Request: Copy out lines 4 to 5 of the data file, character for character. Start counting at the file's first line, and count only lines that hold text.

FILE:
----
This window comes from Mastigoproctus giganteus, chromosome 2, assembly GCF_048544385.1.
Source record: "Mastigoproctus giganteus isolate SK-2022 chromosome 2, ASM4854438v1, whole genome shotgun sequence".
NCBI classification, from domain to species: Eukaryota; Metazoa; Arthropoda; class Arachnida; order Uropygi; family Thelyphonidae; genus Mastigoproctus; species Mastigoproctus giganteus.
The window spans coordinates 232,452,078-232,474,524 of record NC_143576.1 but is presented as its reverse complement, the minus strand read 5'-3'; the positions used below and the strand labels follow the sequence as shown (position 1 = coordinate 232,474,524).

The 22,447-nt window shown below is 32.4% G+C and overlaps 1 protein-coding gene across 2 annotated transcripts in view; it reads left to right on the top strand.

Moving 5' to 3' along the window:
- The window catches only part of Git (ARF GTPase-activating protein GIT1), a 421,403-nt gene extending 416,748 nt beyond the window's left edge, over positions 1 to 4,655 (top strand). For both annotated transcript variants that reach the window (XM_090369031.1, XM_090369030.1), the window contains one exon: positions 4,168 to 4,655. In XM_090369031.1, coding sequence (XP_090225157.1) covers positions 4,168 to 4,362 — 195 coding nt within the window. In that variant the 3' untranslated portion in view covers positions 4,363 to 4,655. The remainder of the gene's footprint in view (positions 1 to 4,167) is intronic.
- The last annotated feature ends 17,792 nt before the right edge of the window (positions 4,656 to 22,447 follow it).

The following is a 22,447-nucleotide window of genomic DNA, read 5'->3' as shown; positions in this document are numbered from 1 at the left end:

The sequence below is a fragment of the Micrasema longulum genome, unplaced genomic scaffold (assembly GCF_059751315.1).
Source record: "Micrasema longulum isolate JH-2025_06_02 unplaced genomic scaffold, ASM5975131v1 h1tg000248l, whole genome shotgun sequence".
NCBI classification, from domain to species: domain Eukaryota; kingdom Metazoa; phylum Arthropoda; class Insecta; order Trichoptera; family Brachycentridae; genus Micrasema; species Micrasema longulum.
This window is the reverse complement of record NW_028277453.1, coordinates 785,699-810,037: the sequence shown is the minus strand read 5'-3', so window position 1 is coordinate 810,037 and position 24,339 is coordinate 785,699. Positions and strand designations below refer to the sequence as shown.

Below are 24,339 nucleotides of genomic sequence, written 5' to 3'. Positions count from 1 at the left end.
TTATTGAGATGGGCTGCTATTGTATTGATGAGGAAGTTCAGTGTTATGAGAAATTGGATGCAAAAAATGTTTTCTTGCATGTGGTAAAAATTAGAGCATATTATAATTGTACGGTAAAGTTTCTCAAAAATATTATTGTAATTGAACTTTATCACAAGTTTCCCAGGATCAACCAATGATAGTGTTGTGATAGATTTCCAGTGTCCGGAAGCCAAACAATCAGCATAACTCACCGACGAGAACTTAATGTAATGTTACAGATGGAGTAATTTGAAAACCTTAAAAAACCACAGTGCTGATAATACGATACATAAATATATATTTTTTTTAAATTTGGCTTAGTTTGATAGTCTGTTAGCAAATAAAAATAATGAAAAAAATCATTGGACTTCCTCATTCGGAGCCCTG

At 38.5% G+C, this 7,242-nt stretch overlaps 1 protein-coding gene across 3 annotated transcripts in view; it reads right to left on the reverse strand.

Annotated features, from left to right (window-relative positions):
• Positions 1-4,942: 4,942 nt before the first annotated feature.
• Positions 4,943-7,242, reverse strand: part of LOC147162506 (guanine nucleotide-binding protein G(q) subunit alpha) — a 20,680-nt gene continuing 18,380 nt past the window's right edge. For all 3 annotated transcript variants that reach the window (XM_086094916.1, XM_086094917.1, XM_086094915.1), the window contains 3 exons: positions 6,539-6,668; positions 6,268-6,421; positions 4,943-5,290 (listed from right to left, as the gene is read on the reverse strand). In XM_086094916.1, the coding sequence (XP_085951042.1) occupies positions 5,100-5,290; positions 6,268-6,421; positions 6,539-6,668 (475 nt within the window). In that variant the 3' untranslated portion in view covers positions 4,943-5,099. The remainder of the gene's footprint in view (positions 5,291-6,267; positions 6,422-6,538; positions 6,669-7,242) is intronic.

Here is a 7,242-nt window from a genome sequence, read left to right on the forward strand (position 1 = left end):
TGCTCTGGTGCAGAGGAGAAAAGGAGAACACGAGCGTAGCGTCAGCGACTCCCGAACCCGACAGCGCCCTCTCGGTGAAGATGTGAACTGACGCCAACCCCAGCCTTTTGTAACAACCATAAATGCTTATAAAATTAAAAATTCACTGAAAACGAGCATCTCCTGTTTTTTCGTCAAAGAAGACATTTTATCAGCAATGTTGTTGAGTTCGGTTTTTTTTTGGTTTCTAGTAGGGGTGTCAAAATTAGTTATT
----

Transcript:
The window spans coordinates 232,452,078-232,474,524 of record NC_143576.1 but is presented as its reverse complement, the minus strand read 5'-3'; the positions used below and the strand labels follow the sequence as shown (position 1 = coordinate 232,474,524).

The 22,447-nt window shown below is 32.4% G+C and overlaps 1 protein-coding gene across 2 annotated transcripts in view; it reads left to right on the top strand.